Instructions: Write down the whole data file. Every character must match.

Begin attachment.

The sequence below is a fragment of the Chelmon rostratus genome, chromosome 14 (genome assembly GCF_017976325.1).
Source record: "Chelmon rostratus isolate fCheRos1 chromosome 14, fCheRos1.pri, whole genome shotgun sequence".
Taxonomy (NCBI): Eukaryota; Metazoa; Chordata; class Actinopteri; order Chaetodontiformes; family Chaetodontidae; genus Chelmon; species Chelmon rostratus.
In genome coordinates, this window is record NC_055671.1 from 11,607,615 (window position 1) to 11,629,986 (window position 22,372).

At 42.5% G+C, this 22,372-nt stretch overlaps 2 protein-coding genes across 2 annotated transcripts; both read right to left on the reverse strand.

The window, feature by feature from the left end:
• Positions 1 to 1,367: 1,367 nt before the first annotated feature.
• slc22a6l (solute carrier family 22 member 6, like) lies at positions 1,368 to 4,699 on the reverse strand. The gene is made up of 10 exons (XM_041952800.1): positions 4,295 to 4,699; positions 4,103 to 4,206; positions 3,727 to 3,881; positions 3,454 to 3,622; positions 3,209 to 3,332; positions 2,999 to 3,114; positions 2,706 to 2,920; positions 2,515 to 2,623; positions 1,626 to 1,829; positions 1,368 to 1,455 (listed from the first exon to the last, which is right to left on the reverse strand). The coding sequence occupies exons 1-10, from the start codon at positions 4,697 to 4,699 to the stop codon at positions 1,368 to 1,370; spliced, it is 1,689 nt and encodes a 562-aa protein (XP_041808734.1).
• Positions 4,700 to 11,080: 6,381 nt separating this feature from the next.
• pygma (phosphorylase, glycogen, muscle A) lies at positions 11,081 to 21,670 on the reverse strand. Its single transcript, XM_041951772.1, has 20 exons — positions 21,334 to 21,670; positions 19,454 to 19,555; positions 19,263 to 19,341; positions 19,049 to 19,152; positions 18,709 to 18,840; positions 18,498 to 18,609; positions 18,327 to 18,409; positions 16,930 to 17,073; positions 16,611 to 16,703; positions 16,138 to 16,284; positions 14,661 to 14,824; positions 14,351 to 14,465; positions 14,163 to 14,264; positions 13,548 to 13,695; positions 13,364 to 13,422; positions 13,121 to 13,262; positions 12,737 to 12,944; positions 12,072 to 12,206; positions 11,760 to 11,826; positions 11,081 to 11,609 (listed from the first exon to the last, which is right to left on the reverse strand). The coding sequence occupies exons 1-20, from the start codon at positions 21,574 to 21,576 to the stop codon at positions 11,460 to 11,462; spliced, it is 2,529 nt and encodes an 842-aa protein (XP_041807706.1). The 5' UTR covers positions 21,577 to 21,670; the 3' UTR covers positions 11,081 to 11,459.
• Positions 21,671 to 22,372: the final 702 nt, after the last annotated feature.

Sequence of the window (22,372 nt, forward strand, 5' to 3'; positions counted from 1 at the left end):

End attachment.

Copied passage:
The sequence below is a fragment of the Chelmon rostratus genome, chromosome 14 (genome assembly GCF_017976325.1).
Source record: "Chelmon rostratus isolate fCheRos1 chromosome 14, fCheRos1.pri, whole genome shotgun sequence".
Taxonomy (NCBI): Eukaryota; Metazoa; Chordata; class Actinopteri; order Chaetodontiformes; family Chaetodontidae; genus Chelmon; species Chelmon rostratus.
In genome coordinates, this window is record NC_055671.1 from 11,607,615 (window position 1) to 11,629,986 (window position 22,372).

At 42.5% G+C, this 22,372-nt stretch overlaps 2 protein-coding genes across 2 annotated transcripts; both read right to left on the reverse strand.

The window, feature by feature from the left end:
• Positions 1 to 1,367: 1,367 nt before the first annotated feature.
• slc22a6l (solute carrier family 22 member 6, like) lies at positions 1,368 to 4,699 on the reverse strand. The gene is made up of 10 exons (XM_041952800.1): positions 4,295 to 4,699; positions 4,103 to 4,206; positions 3,727 to 3,881; positions 3,454 to 3,622; positions 3,209 to 3,332; positions 2,999 to 3,114; positions 2,706 to 2,920; positions 2,515 to 2,623; positions 1,626 to 1,829; positions 1,368 to 1,455 (listed from the first exon to the last, which is right to left on the reverse strand). The coding sequence occupies exons 1-10, from the start codon at positions 4,697 to 4,699 to the stop codon at positions 1,368 to 1,370; spliced, it is 1,689 nt and encodes a 562-aa protein (XP_041808734.1).
• Positions 4,700 to 11,080: 6,381 nt separating this feature from the next.
• pygma (phosphorylase, glycogen, muscle A) lies at positions 11,081 to 21,670 on the reverse strand. Its single transcript, XM_041951772.1, has 20 exons — positions 21,334 to 21,670; positions 19,454 to 19,555; positions 19,263 to 19,341; positions 19,049 to 19,152; positions 18,709 to 18,840; positions 18,498 to 18,609; positions 18,327 to 18,409; positions 16,930 to 17,073; positions 16,611 to 16,703; positions 16,138 to 16,284; positions 14,661 to 14,824; positions 14,351 to 14,465; positions 14,163 to 14,264; positions 13,548 to 13,695; positions 13,364 to 13,422; positions 13,121 to 13,262; positions 12,737 to 12,944; positions 12,072 to 12,206; positions 11,760 to 11,826; positions 11,081 to 11,609 (listed from the first exon to the last, which is right to left on the reverse strand). The coding sequence occupies exons 1-20, from the start codon at positions 21,574 to 21,576 to the stop codon at positions 11,460 to 11,462; spliced, it is 2,529 nt and encodes an 842-aa protein (XP_041807706.1). The 5' UTR covers positions 21,577 to 21,670; the 3' UTR covers positions 11,081 to 11,459.
• Positions 21,671 to 22,372: the final 702 nt, after the last annotated feature.

Sequence of the window (22,372 nt, forward strand, 5' to 3'; positions counted from 1 at the left end):